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Type: Thesis
Title: Nasal mucus: friend or foe? The effect of mucus on mucosal barrier dysfunction in chronic rhinosinusitis
Author: Kao, Stephen Shih-Teng
Issue Date: 2020
School/Discipline: Adelaide Medical School
Abstract: Chronic rhinosinusitis (CRS) is a complex and heterogenous disease characterised by nasal obstruction, facial pressure, rhinorrhoea, postnasal drip and reduction in smell. The pathophysiology of CRS is multifaceted with an interplay between host, environmental and microbial factors. Numerous hypothesise have been proposed to elucidate this complicated disease process, however, the jury is still out. Recently, the dysfunction in the mucosal barrier with associated pathogen invasion is described as a potential basis for the development of CRS. Studies have identified the overactivation of inflammatory cells with superfluous secretion of proinflammatory proteases and cytokines associated with the chronic inflammatory environment observed in CRS. Therefore, it is vital to understand the interactions between the host immunity with the mucosal barrier. Nasal mucus overproduction is a hallmark symptom of CRS and thus it is paramount to investigate its interaction with the mucosal barrier function in both healthy and CRS patients. Classically, nasal mucus from CRS patients are more viscous and contain increased levels of inflammatory cytokines. Previous research has found Pseudomonas aeruginosa elastase, an exoprotein, present in CRS nasal mucus associated with increased barrier dysfunction and worse symptom-scores. Furthermore, neutrophil infiltration is observed in CRS mucosa secondary to the persistent inflammation and bacterial activation. The collateral damage to host tissues secondary to the release of neutrophil-associated proteases against infections must be elucidated. Advances in mass spectrometry techniques allow for detailed analysis of differentially expressed proteins in nasal mucus. A systemic review of the nasal proteome will be conducted to determine the current progress and deficiencies within the literature. Based on these findings, the direct comparison of healthy and CRS mucus proteomes will be performed. By analysing the different proteins and cellular processes present in nasal mucus may assist in understanding the downstream manifestations of CRS. This thesis examines the interaction of nasal mucus with the nasal mucosal barrier function. Secondly, to ascertain the effects of neutrophil serine proteases on the mucosa barrier function. Lastly, to investigate and understand the differing mucus composition between healthy and CRS patients. Ultimately, through understanding the pathophysiology and various endotypes of CRS, we aim to direct future research to develop treatment regimens for numerous patients.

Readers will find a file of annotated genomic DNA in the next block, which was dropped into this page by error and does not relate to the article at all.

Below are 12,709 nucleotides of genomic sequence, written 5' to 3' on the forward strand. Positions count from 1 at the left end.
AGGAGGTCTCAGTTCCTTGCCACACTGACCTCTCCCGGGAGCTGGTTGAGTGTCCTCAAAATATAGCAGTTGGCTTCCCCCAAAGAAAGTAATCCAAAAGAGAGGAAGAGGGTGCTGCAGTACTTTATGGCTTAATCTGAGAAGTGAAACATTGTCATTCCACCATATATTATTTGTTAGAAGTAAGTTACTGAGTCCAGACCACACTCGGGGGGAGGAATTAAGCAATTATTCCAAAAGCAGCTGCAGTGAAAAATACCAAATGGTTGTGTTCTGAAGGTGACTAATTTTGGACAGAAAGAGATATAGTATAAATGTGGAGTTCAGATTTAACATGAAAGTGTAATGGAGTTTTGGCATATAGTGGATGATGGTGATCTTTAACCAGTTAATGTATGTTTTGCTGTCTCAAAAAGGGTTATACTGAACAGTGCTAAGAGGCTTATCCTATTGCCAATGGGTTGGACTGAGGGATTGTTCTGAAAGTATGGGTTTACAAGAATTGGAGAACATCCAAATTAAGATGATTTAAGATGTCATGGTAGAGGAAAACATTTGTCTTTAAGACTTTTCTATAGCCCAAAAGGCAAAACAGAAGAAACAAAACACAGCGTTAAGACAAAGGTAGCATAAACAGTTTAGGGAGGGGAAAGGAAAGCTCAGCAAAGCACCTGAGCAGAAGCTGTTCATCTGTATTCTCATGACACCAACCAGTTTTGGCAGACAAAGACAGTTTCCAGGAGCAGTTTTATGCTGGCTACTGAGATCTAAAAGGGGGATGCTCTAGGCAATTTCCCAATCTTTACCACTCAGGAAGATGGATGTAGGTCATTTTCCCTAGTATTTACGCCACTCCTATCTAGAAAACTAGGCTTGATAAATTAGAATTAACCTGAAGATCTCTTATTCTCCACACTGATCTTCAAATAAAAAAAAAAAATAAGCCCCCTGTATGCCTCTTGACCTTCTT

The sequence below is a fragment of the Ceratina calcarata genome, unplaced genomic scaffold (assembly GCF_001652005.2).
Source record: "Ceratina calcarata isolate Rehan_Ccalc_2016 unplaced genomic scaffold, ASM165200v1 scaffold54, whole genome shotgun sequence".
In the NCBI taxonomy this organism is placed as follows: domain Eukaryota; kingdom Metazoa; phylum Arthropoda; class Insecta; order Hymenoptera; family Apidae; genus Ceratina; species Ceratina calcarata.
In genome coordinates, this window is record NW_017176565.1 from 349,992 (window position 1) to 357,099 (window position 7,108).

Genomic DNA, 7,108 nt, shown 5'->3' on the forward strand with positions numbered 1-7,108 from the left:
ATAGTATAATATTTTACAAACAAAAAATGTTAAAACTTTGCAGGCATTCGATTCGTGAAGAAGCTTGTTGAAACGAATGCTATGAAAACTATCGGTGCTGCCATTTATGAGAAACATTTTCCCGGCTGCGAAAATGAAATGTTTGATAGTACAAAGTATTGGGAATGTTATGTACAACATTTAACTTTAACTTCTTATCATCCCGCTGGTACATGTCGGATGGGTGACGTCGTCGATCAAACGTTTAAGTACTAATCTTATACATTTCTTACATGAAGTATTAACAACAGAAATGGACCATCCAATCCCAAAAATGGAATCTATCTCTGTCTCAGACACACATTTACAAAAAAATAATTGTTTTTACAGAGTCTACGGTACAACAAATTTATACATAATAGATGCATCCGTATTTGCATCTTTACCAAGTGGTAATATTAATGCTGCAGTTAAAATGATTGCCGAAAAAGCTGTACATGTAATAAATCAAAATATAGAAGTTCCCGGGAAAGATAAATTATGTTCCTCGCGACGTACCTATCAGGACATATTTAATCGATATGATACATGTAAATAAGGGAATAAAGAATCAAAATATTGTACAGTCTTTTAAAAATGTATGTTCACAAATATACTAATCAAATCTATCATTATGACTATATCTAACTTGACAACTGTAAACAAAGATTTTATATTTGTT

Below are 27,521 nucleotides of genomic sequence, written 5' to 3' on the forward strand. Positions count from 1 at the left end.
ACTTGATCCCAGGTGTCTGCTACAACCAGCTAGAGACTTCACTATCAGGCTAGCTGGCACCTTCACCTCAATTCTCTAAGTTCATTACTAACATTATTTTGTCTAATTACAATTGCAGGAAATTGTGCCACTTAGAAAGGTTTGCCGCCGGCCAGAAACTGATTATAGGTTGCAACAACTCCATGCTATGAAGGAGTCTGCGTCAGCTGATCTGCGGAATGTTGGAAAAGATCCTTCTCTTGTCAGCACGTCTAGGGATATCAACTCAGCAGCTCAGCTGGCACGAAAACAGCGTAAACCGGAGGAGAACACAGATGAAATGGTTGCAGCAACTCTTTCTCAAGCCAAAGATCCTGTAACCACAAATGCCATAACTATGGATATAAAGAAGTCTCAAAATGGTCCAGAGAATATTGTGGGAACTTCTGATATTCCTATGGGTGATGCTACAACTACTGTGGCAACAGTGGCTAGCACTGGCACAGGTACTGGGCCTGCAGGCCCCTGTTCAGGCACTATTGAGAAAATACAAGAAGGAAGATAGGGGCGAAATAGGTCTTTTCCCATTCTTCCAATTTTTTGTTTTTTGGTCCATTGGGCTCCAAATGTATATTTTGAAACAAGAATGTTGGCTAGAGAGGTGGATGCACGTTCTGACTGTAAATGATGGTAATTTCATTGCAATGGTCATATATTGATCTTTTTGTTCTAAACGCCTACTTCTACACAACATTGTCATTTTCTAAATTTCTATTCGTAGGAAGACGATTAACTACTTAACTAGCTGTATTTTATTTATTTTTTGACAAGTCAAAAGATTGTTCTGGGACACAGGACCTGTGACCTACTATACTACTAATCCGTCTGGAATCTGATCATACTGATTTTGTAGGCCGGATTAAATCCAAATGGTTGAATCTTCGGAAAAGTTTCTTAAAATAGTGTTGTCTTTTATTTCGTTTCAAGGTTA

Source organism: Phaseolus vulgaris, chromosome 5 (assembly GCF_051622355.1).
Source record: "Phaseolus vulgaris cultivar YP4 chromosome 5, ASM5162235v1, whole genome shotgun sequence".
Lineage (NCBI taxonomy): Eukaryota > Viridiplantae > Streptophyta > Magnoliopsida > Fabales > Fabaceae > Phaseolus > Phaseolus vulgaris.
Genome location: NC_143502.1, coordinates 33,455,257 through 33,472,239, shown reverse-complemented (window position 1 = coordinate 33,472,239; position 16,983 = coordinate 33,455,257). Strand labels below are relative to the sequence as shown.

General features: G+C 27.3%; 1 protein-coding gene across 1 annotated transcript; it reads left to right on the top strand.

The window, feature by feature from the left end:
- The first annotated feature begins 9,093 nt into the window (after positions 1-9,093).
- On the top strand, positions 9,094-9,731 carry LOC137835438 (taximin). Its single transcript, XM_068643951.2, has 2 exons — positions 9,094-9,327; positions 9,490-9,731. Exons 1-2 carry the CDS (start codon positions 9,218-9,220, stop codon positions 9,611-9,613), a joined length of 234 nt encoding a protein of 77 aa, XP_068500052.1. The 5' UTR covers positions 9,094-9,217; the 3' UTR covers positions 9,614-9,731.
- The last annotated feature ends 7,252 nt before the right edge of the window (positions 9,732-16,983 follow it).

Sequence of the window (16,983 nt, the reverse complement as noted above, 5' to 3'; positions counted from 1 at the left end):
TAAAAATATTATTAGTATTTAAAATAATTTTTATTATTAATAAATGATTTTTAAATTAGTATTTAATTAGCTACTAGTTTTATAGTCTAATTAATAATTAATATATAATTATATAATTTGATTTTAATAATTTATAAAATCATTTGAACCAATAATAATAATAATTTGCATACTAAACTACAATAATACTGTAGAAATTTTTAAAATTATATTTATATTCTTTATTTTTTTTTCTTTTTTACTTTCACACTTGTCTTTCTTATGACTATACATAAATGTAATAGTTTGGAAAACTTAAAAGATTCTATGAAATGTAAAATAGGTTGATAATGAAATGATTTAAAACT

Advisor: Psaltis, Alkis
Wormald, Peter-John
Ramezanpour, Mahnaz
Dissertation Note: Thesis (Ph.D.) -- University of Adelaide, Adelaide Medical School, 2020
Keywords: Nasal mucus
chronic rhinosinusitis
tight juctions
serine proteases
mass spectrometry
Provenance: This thesis is currently under Embargo and not available.
Appears in Collections:Research Theses

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